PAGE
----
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Mar. 10, 2015 - Updated 04:16 UTC



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Scholarships for Helping Hands

Feb. 1, 2017

Japan's demand for caregivers is increasing as the population ages. Bringing in personnel from abroad is one way to meet that need. And one Japanese nursing school is attracting foreign students by offering them substantial scholarships.

Twelve Vietnamese students enrolled in a vocational school in Wakayama in the fall. Their goal is to become Certified Care Workers. They study Japanese five days a week.

"I want to study the language, specialized subjects, and nursing care," says one of the students.

Japan's government estimates that by 2025, nearly a third of the population will be senior citizens. The nation may face a shortage of 380,000 nurses and caregivers.

That prospect led to a change in the law. People from overseas who graduate from Japanese schools as Certified Care Workers now are allowed to stay.

Yoshio Inoue, the principal of a vocational school in Wakayama in western Japan, sees the change as an opportunity.

He went to Vietnam in 2015 to ask nursing students if they'd be interested in studying at his school and working in Japan.

"I conducted one-on-one interviews and observed them studying. I thought they could become outstanding caregivers in Japan," says Inoue.

He narrowed his recruitment to students in medical fields that overlap with nursing care.

Those making the move would study the basics of nursing care, and the Japanese language, for four years. Becoming certified as Care Workers would allow them to remain in the country.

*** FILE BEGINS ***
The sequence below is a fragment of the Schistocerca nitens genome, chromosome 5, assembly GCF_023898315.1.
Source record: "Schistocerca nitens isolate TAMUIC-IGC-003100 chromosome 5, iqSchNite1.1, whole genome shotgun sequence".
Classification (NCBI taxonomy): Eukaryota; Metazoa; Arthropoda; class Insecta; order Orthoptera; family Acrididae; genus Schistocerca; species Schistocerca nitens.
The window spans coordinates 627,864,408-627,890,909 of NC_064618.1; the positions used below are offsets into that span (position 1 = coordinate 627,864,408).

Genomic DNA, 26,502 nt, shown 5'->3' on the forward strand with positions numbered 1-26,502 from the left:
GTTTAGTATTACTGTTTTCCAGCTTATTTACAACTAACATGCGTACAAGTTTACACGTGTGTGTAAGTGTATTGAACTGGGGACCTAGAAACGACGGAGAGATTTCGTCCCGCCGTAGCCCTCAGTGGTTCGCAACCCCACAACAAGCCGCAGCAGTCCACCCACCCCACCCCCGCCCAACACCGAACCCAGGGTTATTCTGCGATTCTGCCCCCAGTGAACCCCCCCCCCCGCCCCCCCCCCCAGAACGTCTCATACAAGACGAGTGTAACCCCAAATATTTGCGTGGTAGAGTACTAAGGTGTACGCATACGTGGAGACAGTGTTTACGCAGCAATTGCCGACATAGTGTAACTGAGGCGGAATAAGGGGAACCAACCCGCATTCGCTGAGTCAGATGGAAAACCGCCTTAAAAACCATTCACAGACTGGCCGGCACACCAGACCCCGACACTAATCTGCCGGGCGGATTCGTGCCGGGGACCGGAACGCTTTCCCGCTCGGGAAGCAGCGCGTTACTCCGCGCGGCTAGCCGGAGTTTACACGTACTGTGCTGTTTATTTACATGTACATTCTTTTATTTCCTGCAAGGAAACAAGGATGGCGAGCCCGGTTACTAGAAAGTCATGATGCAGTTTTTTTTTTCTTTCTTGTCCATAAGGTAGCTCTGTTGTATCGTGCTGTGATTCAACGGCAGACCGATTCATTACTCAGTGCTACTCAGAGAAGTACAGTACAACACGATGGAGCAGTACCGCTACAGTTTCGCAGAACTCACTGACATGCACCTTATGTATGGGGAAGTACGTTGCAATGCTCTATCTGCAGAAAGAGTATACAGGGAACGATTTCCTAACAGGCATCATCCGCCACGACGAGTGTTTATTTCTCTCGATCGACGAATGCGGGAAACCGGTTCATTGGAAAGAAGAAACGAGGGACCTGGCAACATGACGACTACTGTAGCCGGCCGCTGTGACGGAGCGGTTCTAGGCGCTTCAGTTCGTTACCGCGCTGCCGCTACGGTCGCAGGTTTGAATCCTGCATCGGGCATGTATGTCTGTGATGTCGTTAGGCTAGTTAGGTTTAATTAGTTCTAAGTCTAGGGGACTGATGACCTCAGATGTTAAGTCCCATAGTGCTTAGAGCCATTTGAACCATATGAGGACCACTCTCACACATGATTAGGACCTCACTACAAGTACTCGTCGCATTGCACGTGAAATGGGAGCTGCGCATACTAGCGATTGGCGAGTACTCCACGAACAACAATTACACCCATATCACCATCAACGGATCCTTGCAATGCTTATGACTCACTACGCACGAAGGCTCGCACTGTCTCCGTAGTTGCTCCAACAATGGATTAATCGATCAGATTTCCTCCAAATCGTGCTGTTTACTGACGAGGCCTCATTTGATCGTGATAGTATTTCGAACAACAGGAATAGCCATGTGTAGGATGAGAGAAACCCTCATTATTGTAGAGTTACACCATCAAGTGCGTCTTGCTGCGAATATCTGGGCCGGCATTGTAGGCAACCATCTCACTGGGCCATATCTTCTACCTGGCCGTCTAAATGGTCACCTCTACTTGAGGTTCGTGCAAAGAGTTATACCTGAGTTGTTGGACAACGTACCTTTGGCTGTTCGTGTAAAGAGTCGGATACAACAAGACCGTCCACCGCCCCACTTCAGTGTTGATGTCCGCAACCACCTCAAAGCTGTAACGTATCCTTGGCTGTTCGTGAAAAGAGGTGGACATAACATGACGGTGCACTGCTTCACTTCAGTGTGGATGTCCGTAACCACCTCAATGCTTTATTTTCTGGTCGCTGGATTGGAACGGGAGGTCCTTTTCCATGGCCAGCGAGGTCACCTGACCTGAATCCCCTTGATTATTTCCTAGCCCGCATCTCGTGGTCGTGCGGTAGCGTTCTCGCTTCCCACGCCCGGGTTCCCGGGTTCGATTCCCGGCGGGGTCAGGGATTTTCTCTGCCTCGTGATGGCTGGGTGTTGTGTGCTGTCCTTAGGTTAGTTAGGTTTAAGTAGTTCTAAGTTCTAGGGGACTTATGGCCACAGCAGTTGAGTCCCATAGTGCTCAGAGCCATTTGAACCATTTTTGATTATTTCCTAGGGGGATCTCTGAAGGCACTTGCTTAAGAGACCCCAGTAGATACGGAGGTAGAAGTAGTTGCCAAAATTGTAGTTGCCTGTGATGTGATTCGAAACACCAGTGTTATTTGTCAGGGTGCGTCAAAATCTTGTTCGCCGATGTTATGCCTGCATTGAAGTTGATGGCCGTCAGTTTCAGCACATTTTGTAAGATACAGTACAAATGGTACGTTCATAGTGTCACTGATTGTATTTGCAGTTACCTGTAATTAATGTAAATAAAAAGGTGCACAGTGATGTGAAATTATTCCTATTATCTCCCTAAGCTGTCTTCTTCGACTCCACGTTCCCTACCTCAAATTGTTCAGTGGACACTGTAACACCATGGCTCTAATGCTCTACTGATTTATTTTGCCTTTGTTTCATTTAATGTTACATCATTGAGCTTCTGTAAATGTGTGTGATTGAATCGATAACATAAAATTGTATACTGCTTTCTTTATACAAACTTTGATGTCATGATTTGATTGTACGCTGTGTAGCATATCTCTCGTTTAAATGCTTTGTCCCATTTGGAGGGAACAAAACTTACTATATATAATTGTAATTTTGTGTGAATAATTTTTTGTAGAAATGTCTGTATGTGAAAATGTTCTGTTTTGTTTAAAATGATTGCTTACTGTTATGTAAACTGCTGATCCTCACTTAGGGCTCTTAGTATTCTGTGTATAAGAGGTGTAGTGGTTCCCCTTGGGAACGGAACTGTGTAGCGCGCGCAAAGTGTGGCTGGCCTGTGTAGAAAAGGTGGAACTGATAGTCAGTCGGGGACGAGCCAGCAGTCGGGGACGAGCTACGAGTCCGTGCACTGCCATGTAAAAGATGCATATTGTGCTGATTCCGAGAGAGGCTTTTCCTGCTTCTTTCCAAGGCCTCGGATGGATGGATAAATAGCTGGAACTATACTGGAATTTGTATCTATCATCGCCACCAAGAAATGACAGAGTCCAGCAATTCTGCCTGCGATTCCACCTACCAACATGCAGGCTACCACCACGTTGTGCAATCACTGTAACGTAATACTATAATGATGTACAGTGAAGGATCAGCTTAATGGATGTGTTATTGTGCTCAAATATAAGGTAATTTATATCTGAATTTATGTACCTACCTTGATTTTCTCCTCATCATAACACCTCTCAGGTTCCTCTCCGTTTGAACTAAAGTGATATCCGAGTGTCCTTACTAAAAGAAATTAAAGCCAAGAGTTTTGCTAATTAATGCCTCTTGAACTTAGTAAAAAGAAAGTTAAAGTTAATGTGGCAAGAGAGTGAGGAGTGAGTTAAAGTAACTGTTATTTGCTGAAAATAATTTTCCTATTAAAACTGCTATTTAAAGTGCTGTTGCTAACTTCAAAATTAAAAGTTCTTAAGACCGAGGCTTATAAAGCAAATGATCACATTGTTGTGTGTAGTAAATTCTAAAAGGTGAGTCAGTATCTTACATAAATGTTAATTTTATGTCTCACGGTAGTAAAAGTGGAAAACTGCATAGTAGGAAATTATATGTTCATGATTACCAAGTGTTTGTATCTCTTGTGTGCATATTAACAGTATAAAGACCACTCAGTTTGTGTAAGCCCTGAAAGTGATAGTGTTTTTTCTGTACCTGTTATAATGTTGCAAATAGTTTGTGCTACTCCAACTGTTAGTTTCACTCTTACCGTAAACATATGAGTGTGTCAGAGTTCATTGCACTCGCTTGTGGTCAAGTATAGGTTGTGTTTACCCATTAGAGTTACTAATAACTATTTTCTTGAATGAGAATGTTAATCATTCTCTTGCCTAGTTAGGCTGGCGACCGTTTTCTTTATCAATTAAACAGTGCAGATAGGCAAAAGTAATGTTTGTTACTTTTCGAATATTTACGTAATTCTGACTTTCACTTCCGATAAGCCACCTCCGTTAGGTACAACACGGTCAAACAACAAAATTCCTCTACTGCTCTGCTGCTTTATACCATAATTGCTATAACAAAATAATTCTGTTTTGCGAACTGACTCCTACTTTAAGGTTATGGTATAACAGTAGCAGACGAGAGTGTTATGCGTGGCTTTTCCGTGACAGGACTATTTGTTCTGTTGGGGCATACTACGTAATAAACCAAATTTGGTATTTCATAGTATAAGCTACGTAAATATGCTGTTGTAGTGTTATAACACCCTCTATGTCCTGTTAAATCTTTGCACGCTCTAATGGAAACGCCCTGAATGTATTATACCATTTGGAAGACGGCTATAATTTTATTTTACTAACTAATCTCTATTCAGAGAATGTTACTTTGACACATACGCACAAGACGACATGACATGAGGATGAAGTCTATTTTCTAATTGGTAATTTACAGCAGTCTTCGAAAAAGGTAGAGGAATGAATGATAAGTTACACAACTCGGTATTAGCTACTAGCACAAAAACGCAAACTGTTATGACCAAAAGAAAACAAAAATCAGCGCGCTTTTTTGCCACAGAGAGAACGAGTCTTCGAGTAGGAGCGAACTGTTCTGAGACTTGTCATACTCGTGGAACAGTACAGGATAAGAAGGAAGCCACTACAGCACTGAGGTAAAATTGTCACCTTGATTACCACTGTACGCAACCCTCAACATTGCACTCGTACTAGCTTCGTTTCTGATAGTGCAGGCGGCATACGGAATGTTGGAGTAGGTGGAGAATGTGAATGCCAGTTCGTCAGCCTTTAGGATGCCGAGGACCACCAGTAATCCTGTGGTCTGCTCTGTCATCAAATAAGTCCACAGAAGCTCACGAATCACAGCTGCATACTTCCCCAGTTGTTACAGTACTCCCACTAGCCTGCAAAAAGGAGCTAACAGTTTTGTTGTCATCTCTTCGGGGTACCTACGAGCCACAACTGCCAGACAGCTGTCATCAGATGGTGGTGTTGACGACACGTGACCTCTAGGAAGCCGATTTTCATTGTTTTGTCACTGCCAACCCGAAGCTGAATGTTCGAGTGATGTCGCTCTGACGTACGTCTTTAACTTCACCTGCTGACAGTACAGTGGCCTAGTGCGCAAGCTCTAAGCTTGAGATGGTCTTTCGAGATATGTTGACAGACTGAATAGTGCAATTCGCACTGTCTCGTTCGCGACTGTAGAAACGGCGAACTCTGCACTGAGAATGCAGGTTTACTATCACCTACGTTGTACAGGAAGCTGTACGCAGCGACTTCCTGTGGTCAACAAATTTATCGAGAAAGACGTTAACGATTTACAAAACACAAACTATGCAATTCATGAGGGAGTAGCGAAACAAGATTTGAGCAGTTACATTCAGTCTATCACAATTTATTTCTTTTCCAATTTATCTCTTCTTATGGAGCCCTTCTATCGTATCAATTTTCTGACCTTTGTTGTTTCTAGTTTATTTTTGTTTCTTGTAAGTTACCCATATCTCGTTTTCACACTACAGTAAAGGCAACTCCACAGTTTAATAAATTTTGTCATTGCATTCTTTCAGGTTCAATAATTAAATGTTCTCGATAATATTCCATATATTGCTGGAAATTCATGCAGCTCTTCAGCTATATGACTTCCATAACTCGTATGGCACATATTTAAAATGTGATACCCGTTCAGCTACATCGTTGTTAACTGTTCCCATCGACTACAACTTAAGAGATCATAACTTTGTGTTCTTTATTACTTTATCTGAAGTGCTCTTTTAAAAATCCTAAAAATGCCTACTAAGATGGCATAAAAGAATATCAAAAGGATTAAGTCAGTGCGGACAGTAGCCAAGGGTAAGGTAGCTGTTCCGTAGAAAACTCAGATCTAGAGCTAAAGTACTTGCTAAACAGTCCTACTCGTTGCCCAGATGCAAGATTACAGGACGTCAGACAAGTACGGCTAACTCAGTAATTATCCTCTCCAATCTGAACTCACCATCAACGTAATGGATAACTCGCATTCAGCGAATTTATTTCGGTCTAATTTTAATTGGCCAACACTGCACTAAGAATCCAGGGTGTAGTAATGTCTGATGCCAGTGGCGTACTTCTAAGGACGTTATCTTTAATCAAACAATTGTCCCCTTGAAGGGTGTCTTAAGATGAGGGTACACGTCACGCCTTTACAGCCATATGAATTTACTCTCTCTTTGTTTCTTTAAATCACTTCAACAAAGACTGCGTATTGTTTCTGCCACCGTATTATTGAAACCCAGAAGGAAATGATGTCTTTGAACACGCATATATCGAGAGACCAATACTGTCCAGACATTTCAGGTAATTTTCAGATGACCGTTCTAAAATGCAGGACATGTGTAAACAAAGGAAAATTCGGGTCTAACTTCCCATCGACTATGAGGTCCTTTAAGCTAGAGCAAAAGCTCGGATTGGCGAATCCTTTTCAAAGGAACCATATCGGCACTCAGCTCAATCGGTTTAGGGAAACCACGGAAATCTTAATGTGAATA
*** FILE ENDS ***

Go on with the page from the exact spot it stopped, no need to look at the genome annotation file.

One problem, though -- funding.

Inoue raised enough money from caregiving facilities in his community to offer scholarships... up to nearly 60-thousand dollars per student.

That’s enough to cover four years of tuition and living expenses. The graduates then would join the staff of the places that provided the funding for at least five years.

"I’ve been telling people at the nursing homes that these students are not cheap labor. I've asked them to nurture these caregivers, so that they can go on to be mainstays of the facilities as full-time employees," says Inoue.

At one participating nursing home lessons include hands-on, practical training.

"Did you sleep well last night?" one trainee asks a patient.

"Yes, I slept well," she responds.

The real-world activity also helps with picking up basic Japanese.

"Caregiving may not be easy, but it's enjoyable. I’m going to work hard," says the trainee.

The facility accepted four of the students. If things work out, it will be a good investment.

Facility owner Mariko Yokoyama sees the recruitment of trainees from Vietnam as a positive move.

"They brighten up the workplace. I think putting up the scholarship money is worthwhile, she says.

Hisako Nakai from Osaka University of Human Sciences says public funding should be available too:

"Whether they’re from Japan or some other country, all caregivers need the same skills.

"The job requires teamwork. People need support before they actually work in the field, so I think the government should provide some help with the training," she says.

Individual patients, of course, will benefit from the presence of caregivers. But so will society as a whole.

If students from overseas are to meet those needs, funding may have to come from a variety of sources.

NHK World's Saaya Inoue in Wakayama discusses the issue with Aki Shibuya.

Shibuya: Saaya, I was surprised to hear that scholarships worth nearly 60-thousand-dollars each are available to overseas students.

Inoue: That's right. The fact is, it's difficult to find people in Japan who want to become caregivers.

Although demand for care help is growing here, often young people prefer less physical work.

I recently covered a seminar for caregiving centers thinking of hiring from abroad.

More than 120 people from retirement homes and other facilities attended.

Shibuya: Do you think the number of foreign students studying nursing care in Japan is likely to increase?

Inoue: In the past there were around 20 such foreign students a year.

Now, that's up to more than 250.

There are plenty of young people in South East Asia willing to learn the job while earning the higher wages on offer in Japan.

And changes to employment law mean their numbers are likely to grow for at least the next several years.